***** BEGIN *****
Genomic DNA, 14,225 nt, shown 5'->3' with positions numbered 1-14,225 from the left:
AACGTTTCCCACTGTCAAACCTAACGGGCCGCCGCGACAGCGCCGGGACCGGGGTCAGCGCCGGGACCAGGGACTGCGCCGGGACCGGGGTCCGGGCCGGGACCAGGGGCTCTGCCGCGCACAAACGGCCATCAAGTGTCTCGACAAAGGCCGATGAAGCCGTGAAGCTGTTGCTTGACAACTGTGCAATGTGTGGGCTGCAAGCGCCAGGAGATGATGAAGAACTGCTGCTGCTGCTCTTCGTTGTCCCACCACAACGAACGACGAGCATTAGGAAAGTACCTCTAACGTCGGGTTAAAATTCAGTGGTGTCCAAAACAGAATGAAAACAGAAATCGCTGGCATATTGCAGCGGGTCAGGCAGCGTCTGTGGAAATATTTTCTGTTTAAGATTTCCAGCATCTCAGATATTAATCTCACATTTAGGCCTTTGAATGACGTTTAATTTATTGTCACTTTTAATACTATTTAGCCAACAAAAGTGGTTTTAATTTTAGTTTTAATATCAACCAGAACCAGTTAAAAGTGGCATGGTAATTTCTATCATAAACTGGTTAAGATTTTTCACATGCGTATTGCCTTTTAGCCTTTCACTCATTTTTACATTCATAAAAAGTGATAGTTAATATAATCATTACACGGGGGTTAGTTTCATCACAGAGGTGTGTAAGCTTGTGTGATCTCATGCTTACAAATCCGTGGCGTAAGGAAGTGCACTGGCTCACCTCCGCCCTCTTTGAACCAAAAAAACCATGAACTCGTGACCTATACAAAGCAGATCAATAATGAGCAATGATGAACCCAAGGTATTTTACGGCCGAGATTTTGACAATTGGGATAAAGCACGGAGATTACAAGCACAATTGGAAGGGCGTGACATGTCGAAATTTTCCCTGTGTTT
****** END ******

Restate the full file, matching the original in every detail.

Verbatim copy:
Genomic DNA, 14,225 nt, shown 5'->3' with positions numbered 1-14,225 from the left:
AACGTTTCCCACTGTCAAACCTAACGGGCCGCCGCGACAGCGCCGGGACCGGGGTCAGCGCCGGGACCAGGGACTGCGCCGGGACCGGGGTCCGGGCCGGGACCAGGGGCTCTGCCGCGCACAAACGGCCATCAAGTGTCTCGACAAAGGCCGATGAAGCCGTGAAGCTGTTGCTTGACAACTGTGCAATGTGTGGGCTGCAAGCGCCAGGAGATGATGAAGAACTGCTGCTGCTGCTCTTCGTTGTCCCACCACAACGAACGACGAGCATTAGGAAAGTACCTCTAACGTCGGGTTAAAATTCAGTGGTGTCCAAAACAGAATGAAAACAGAAATCGCTGGCATATTGCAGCGGGTCAGGCAGCGTCTGTGGAAATATTTTCTGTTTAAGATTTCCAGCATCTCAGATATTAATCTCACATTTAGGCCTTTGAATGACGTTTAATTTATTGTCACTTTTAATACTATTTAGCCAACAAAAGTGGTTTTAATTTTAGTTTTAATATCAACCAGAACCAGTTAAAAGTGGCATGGTAATTTCTATCATAAACTGGTTAAGATTTTTCACATGCGTATTGCCTTTTAGCCTTTCACTCATTTTTACATTCATAAAAAGTGATAGTTAATATAATCATTACACGGGGGTTAGTTTCATCACAGAGGTGTGTAAGCTTGTGTGATCTCATGCTTACAAATCCGTGGCGTAAGGAAGTGCACTGGCTCACCTCCGCCCTCTTTGAACCAAAAAAACCATGAACTCGTGACCTATACAAAGCAGATCAATAATGAGCAATGATGAACCCAAGGTATTTTACGGCCGAGATTTTGACAATTGGGATAAAGCACGGAGATTACAAGCACAATTGGAAGGGCGTGACATGTCGAAATTTTCCCTGTGTTT